New England Patriots owner Robert Kraft, recently charged with two counts of soliciting a prostitute at a spa in Florida, was allegedly at that spa on the same day his team competed in the AFC Championship game in January, according to prosecutors.
Kraft, 77, was captured on surveillance video at the Orchids of Asia Day Spa in Jupiter on Jan. 19 and Jan. 20, charging documents released by the Palm Beach State Attorney's Office on Monday stated.
On Jan. 20, the billionaire allegedly entered a room at the spa, hugged a woman inside and removed his clothing before laying face up on a massage table. At 11:02 a.m., the woman began "manipulating" Kraft's genitals, which continued "for several minutes," the affidavit from Jupiter Police read.
"After a few minutes, [the woman] wiped Kraft in the area of his genitals with a white towel, helped him get dressed and hugged him again," officials said. Kraft gave the woman a $100 bill and another bill before leaving around 11:13 a.m., according to prosecutors.
On the same day Kraft allegedly engaged in that encounter, the Patriots competed in the AFC Championship game in Kansas City, Missouri. Kraft attended that game.
Dave Aronberg, state attorney for Palm Beach County, said Kraft — who was charged with two misdemeanor counts of soliciting prostitution — will be issued a summons similar to a traffic ticket and assigned a day to appear in court.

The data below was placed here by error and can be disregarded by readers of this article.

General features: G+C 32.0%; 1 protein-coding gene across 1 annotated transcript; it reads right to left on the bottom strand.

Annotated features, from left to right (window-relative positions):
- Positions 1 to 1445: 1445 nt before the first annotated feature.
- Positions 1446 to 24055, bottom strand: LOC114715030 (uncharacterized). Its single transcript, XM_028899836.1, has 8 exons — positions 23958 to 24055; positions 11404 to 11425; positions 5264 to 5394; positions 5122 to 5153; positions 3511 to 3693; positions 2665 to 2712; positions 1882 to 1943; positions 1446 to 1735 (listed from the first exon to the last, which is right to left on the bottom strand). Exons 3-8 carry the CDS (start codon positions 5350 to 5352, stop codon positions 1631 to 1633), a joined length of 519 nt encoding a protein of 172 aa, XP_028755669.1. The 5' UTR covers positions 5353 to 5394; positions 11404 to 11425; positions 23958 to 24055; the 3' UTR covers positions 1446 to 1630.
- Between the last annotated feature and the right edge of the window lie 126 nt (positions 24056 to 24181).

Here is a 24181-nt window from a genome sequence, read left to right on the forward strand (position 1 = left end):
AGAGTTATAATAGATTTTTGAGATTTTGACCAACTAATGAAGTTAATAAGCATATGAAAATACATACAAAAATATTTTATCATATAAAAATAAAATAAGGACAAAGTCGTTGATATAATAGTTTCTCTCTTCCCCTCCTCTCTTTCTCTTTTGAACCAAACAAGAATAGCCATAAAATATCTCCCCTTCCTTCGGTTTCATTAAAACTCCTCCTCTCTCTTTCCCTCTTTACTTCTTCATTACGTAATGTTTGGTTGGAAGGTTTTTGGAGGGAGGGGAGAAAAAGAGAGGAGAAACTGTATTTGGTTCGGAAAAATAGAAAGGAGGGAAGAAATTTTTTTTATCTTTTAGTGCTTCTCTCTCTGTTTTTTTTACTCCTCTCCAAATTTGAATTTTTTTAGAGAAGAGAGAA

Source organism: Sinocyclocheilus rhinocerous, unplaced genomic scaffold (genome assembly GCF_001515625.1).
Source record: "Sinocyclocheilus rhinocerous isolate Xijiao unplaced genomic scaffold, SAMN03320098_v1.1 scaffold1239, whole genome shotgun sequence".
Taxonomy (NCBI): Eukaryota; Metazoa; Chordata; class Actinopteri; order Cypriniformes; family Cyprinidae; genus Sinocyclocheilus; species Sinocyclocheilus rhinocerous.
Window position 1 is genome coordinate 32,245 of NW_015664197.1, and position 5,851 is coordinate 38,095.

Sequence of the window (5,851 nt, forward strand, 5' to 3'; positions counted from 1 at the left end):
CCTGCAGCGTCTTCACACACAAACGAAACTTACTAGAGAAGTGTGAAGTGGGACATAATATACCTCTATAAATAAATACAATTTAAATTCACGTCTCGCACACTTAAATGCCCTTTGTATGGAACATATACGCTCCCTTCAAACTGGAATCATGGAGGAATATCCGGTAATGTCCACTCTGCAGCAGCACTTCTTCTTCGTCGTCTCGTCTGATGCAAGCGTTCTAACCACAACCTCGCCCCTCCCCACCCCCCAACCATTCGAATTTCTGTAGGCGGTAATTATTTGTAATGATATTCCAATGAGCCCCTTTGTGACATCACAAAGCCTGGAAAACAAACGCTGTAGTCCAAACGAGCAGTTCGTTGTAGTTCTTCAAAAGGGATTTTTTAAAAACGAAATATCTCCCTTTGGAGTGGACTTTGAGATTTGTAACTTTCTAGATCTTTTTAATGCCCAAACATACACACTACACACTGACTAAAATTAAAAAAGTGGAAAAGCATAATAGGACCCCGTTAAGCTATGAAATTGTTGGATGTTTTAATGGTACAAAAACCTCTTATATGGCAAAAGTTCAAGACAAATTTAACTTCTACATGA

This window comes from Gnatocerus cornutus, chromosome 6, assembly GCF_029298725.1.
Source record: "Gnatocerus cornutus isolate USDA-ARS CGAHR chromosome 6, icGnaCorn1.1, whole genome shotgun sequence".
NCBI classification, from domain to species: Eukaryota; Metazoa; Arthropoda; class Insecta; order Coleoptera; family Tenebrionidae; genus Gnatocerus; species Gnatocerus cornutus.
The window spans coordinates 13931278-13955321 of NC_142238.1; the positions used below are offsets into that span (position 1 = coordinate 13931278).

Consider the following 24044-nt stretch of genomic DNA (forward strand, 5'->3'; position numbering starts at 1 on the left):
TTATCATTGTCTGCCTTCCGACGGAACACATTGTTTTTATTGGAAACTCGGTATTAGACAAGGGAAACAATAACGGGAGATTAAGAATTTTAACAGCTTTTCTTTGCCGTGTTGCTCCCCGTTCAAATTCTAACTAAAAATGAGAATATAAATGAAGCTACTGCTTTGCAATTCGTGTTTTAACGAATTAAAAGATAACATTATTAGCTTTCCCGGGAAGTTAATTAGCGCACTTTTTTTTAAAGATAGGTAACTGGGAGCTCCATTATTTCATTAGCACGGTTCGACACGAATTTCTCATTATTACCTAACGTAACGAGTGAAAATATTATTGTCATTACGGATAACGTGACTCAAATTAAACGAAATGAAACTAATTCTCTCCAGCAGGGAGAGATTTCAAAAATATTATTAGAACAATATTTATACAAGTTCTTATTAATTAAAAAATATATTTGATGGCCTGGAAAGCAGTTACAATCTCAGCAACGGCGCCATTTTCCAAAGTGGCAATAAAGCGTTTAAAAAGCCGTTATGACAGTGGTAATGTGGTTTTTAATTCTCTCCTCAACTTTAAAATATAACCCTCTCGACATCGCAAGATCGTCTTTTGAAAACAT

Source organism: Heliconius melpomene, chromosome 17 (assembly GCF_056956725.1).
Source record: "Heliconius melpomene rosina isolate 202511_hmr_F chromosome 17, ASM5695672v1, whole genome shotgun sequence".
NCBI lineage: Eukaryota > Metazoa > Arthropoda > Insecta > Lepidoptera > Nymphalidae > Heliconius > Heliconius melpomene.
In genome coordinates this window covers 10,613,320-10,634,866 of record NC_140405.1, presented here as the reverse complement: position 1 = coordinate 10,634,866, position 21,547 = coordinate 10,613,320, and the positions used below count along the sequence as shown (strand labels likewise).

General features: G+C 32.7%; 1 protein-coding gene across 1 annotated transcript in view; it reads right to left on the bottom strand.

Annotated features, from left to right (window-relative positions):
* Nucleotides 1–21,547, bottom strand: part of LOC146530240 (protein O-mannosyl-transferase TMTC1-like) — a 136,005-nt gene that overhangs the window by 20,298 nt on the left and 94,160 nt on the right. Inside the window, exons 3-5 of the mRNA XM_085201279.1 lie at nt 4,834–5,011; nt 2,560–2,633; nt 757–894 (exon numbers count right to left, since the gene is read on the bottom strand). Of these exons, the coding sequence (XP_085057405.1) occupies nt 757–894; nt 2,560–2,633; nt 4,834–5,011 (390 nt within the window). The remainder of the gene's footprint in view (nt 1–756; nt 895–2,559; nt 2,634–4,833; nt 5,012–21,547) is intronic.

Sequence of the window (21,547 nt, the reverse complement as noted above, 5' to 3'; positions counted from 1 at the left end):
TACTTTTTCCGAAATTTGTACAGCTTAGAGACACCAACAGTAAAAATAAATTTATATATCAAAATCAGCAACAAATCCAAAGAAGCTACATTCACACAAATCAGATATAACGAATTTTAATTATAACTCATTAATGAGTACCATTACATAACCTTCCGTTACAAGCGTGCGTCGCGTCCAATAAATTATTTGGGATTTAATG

Most people charged for the first time with soliciting are eligible for a diversion program under which they pay a small fine, perform 100 hours of community service and attend a class where they learn about the dangers of prostitution and how it is often tied to human trafficking.
Kraft is one of hundreds of men charged in recent days as part of a crackdown on prostitution occurring in massage parlors between Palm Beach and Orlando. Ten spas have been closed.
Aronberg at a news conference on Monday steered away from Kraft's case specifically and spoke about human trafficking. No human trafficking charges have been filed against Kraft or any of the other defendants connected to the massage parlors.
"These cases aren't about any one defendant or any group of defendants," he said. "The larger picture which we must all confront is the cold reality that many prostitutes in cases like this are themselves victims, often lured into this country with promises of a better life only to be forced to live and work in a sweatshop or a brothel, performing sex acts for strangers."
Aronberg noted that Florida has particularly severe punishments for human trafficking and allows the workers to be treated as victims if they cooperate, and said the federal government can offer visas for victims who are foreign nationals if they cooperate.
A spokesperson for the Patriots said in a statement on Friday that the team "categorically [denies] that Mr. Kraft engaged in any illegal activity. Because it is a judicial matter, we will not be commenting further."
The NFL added: "The NFL is aware of the ongoing law enforcement matter and will continue to monitor developments."
Fox News' Ryan Gaydos and The Associated Press contributed to this report.